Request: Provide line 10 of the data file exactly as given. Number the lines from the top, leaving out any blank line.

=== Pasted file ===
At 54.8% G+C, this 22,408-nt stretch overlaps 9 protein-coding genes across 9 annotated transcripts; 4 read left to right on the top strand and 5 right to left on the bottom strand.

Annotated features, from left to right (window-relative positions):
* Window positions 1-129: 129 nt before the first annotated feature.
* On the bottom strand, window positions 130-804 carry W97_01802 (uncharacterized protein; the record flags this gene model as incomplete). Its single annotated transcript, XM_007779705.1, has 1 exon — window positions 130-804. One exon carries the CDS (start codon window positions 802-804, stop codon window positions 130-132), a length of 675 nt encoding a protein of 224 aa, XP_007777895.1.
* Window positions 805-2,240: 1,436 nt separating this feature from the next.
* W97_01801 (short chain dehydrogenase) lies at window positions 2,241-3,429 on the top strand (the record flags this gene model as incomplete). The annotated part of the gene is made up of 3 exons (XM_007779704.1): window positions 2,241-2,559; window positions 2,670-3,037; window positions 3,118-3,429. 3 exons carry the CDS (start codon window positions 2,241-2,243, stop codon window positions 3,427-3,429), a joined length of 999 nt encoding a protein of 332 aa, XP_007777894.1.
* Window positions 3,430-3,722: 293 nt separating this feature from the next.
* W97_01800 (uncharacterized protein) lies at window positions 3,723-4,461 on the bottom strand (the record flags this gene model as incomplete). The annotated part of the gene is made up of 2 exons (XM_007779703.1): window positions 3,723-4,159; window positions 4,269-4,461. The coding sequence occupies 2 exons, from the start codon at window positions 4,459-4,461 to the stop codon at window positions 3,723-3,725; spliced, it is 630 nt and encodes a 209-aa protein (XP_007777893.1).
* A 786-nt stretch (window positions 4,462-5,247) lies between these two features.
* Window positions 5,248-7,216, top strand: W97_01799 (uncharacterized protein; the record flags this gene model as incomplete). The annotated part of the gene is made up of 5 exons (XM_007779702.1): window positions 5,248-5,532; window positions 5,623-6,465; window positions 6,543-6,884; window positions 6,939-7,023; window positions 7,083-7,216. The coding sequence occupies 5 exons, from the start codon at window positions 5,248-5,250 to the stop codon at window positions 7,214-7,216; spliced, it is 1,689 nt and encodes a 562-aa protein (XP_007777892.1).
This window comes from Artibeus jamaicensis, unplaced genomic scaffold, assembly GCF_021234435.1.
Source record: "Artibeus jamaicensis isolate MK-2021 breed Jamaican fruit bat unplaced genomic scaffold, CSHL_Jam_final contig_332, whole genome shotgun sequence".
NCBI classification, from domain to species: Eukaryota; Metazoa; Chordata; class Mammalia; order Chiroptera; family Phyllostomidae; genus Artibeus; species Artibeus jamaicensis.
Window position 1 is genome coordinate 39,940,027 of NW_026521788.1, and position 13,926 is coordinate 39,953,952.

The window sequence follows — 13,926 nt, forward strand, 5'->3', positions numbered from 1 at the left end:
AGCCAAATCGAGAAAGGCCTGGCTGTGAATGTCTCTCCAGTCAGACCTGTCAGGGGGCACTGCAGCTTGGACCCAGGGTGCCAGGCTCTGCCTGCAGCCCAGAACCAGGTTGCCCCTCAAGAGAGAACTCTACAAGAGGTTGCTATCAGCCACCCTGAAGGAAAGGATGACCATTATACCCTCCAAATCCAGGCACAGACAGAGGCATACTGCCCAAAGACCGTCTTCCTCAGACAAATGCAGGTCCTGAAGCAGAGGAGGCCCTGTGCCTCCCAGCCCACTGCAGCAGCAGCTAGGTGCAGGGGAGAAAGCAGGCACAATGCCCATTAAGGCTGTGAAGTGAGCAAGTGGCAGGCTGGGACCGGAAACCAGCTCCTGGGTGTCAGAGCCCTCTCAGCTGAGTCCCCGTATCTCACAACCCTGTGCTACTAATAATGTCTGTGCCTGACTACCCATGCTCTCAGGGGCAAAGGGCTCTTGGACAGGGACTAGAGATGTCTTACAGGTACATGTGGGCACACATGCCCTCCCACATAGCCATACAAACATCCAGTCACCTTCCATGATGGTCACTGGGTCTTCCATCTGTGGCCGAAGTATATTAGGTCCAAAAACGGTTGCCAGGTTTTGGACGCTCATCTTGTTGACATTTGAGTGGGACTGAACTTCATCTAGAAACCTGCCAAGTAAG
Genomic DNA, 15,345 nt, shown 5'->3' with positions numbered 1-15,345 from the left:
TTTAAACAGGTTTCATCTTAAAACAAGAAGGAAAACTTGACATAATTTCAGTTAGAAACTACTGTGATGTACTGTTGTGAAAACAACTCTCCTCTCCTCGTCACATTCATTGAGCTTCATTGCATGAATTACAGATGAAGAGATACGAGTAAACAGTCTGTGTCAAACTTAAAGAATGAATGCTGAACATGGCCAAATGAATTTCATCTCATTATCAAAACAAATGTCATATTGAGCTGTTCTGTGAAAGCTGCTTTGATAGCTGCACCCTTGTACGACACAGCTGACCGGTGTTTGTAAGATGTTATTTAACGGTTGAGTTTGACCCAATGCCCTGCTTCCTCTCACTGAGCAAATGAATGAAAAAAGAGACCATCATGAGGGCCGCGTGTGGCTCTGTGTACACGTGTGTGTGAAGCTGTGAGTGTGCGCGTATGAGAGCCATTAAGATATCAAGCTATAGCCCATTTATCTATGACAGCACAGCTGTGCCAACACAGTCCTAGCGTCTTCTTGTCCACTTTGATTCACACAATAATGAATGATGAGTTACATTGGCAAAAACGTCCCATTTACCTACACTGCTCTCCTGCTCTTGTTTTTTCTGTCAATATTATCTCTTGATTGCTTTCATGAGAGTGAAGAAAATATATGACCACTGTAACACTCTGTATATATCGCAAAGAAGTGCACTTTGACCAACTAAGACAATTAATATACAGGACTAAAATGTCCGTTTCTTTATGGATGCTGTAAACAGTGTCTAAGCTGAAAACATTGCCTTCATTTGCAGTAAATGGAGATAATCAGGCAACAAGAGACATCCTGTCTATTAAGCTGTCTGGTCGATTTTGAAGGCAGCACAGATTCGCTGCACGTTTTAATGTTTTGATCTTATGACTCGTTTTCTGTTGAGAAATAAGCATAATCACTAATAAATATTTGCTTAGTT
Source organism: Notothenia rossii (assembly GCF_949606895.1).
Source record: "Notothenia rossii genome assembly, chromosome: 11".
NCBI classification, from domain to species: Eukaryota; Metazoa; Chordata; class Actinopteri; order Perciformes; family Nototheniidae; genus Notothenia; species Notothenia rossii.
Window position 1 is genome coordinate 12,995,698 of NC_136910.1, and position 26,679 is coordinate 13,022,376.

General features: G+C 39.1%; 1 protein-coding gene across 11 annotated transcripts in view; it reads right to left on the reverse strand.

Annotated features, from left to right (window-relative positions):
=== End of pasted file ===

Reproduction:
* Window positions 5,248-7,216, top strand: W97_01799 (uncharacterized protein; the record flags this gene model as incomplete). The annotated part of the gene is made up of 5 exons (XM_007779702.1): window positions 5,248-5,532; window positions 5,623-6,465; window positions 6,543-6,884; window positions 6,939-7,023; window positions 7,083-7,216. The coding sequence occupies 5 exons, from the start codon at window positions 5,248-5,250 to the stop codon at window positions 7,214-7,216; spliced, it is 1,689 nt and encodes a 562-aa protein (XP_007777892.1).